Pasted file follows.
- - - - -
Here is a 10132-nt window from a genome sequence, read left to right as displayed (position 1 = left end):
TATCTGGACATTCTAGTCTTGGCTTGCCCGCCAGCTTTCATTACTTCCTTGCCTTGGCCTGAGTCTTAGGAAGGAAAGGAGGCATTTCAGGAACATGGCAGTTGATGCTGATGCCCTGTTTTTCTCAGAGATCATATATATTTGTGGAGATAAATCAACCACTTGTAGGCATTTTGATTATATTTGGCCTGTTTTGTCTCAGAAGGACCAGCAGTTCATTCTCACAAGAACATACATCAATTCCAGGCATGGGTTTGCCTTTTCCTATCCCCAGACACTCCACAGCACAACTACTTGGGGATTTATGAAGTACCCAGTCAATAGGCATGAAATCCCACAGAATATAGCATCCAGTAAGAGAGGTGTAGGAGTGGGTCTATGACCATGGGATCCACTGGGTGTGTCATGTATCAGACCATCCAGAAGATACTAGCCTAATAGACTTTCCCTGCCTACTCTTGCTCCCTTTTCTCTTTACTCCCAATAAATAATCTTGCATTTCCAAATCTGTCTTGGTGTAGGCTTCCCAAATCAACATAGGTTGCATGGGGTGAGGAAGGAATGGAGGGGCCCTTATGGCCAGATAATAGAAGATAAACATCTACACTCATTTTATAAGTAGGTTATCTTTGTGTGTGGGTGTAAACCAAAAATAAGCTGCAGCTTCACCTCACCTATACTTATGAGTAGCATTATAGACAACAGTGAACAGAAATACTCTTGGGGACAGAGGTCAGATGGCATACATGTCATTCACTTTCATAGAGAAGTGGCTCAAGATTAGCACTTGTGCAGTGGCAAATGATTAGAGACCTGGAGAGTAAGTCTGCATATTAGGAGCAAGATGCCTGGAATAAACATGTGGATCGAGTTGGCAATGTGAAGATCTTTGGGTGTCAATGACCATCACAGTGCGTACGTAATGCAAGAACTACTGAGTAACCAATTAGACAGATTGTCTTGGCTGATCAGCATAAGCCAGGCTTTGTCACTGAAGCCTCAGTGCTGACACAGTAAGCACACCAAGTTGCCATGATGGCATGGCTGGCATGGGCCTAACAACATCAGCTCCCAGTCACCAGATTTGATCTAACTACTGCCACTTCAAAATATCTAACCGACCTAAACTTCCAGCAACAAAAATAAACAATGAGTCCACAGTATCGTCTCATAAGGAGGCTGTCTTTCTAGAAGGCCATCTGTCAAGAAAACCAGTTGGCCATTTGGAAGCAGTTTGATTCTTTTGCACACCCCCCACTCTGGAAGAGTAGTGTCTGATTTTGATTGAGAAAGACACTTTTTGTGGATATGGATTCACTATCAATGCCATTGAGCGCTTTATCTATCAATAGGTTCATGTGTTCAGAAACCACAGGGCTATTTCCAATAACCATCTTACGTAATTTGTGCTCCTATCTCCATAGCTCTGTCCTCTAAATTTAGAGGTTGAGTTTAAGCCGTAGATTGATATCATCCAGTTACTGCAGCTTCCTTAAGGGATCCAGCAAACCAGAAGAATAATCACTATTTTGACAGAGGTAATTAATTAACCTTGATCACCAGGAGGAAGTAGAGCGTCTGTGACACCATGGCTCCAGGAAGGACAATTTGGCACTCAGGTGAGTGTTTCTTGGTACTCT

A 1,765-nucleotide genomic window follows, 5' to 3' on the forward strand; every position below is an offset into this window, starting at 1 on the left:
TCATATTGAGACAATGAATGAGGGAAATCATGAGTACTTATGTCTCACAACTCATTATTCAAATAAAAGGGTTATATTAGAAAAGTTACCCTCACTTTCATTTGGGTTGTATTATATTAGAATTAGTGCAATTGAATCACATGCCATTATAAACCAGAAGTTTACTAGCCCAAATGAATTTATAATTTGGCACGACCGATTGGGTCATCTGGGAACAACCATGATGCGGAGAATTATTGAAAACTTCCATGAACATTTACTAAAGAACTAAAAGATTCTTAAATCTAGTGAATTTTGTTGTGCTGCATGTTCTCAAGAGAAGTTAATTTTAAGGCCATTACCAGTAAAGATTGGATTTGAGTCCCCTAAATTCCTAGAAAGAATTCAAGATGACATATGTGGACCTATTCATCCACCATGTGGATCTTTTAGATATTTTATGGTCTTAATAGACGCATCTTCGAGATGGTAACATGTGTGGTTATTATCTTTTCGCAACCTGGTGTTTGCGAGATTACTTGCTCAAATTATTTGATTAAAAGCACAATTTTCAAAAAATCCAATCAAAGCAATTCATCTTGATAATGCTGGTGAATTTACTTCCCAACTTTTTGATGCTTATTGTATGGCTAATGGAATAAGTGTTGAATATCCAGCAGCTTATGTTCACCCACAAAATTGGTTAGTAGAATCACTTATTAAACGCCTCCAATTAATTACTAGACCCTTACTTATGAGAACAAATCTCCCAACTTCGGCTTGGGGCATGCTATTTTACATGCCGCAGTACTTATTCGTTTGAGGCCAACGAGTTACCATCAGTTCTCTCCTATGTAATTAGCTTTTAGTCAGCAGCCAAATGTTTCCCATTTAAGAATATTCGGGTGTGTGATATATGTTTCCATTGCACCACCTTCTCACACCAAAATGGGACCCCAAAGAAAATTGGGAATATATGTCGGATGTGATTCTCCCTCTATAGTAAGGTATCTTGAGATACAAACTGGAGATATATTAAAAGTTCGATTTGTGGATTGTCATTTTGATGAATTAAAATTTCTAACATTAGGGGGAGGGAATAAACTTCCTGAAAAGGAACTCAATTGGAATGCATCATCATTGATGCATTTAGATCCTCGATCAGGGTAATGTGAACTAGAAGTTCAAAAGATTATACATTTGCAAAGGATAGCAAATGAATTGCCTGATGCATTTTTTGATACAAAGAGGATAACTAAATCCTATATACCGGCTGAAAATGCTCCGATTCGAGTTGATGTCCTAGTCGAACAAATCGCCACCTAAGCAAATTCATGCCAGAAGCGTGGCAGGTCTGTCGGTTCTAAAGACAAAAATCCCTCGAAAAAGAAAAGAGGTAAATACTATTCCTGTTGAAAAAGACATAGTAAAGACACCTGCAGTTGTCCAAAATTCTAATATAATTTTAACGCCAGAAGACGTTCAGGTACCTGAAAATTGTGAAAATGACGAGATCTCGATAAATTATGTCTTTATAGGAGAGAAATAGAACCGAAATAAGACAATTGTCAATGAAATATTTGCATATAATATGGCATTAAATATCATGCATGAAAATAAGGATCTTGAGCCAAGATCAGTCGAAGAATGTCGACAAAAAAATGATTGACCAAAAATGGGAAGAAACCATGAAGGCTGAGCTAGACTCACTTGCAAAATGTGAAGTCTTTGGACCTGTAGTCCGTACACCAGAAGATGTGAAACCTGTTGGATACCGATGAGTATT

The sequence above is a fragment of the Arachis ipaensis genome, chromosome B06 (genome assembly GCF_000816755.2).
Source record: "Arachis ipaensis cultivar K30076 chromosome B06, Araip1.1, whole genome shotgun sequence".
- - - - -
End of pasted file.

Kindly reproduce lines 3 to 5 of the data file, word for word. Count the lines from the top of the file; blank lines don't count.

A 1,765-nucleotide genomic window follows, 5' to 3' on the forward strand; every position below is an offset into this window, starting at 1 on the left:
TCATATTGAGACAATGAATGAGGGAAATCATGAGTACTTATGTCTCACAACTCATTATTCAAATAAAAGGGTTATATTAGAAAAGTTACCCTCACTTTCATTTGGGTTGTATTATATTAGAATTAGTGCAATTGAATCACATGCCATTATAAACCAGAAGTTTACTAGCCCAAATGAATTTATAATTTGGCACGACCGATTGGGTCATCTGGGAACAACCATGATGCGGAGAATTATTGAAAACTTCCATGAACATTTACTAAAGAACTAAAAGATTCTTAAATCTAGTGAATTTTGTTGTGCTGCATGTTCTCAAGAGAAGTTAATTTTAAGGCCATTACCAGTAAAGATTGGATTTGAGTCCCCTAAATTCCTAGAAAGAATTCAAGATGACATATGTGGACCTATTCATCCACCATGTGGATCTTTTAGATATTTTATGGTCTTAATAGACGCATCTTCGAGATGGTAACATGTGTGGTTATTATCTTTTCGCAACCTGGTGTTTGCGAGATTACTTGCTCAAATTATTTGATTAAAAGCACAATTTTCAAAAAATCCAATCAAAGCAATTCATCTTGATAATGCTGGTGAATTTACTTCCCAACTTTTTGATGCTTATTGTATGGCTAATGGAATAAGTGTTGAATATCCAGCAGCTTATGTTCACCCACAAAATTGGTTAGTAGAATCACTTATTAAACGCCTCCAATTAATTACTAGACCCTTACTTATGAGAACAAATCTCCCAACTTCGGCTTGGGGCATGCTATTTTACATGCCGCAGTACTTATTCGTTTGAGGCCAACGAGTTACCATCAGTTCTCTCCTATGTAATTAGCTTTTAGTCAGCAGCCAAATGTTTCCCATTTAAGAATATTCGGGTGTGTGATATATGTTTCCATTGCACCACCTTCTCACACCAAAATGGGACCCCAAAGAAAATTGGGAATATATGTCGGATGTGATTCTCCCTCTATAGTAAGGTATCTTGAGATACAAACTGGAGATATATTAAAAGTTCGATTTGTGGATTGTCATTTTGATGAATTAAAATTTCTAACATTAGGGGGAGGGAATAAACTTCCTGAAAAGGAACTCAATTGGAATGCATCATCATTGATGCATTTAGATCCTCGATCAGGGTAATGTGAACTAGAAGTTCAAAAGATTATACATTTGCAAAGGATAGCAAATGAATTGCCTGATGCATTTTTTGATACAAAGAGGATAACTAAATCCTATATACCGGCTGAAAATGCTCCGATTCGAGTTGATGTCCTAGTCGAACAAATCGCCACCTAAGCAAATTCATGCCAGAAGCGTGGCAGGTCTGTCGGTTCTAAAGACAAAAATCCCTCGAAAAAGAAAAGAGGTAAATACTATTCCTGTTGAAAAAGACATAGTAAAGACACCTGCAGTTGTCCAAAATTCTAATATAATTTTAACGCCAGAAGACGTTCAGGTACCTGAAAATTGTGAAAATGACGAGATCTCGATAAATTATGTCTTTATAGGAGAGAAATAGAACCGAAATAAGACAATTGTCAATGAAATATTTGCATATAATATGGCATTAAATATCATGCATGAAAATAAGGATCTTGAGCCAAGATCAGTCGAAGAATGTCGACAAAAAAATGATTGACCAAAAATGGGAAGAAACCATGAAGGCTGAGCTAGACTCACTTGCAAAATGTGAAGTCTTTGGACCTGTAGTCCGTACACCAGAAGATGTGAAACCTGTTGGATACCGATGAGTATT

The sequence above is a fragment of the Arachis ipaensis genome, chromosome B06 (genome assembly GCF_000816755.2).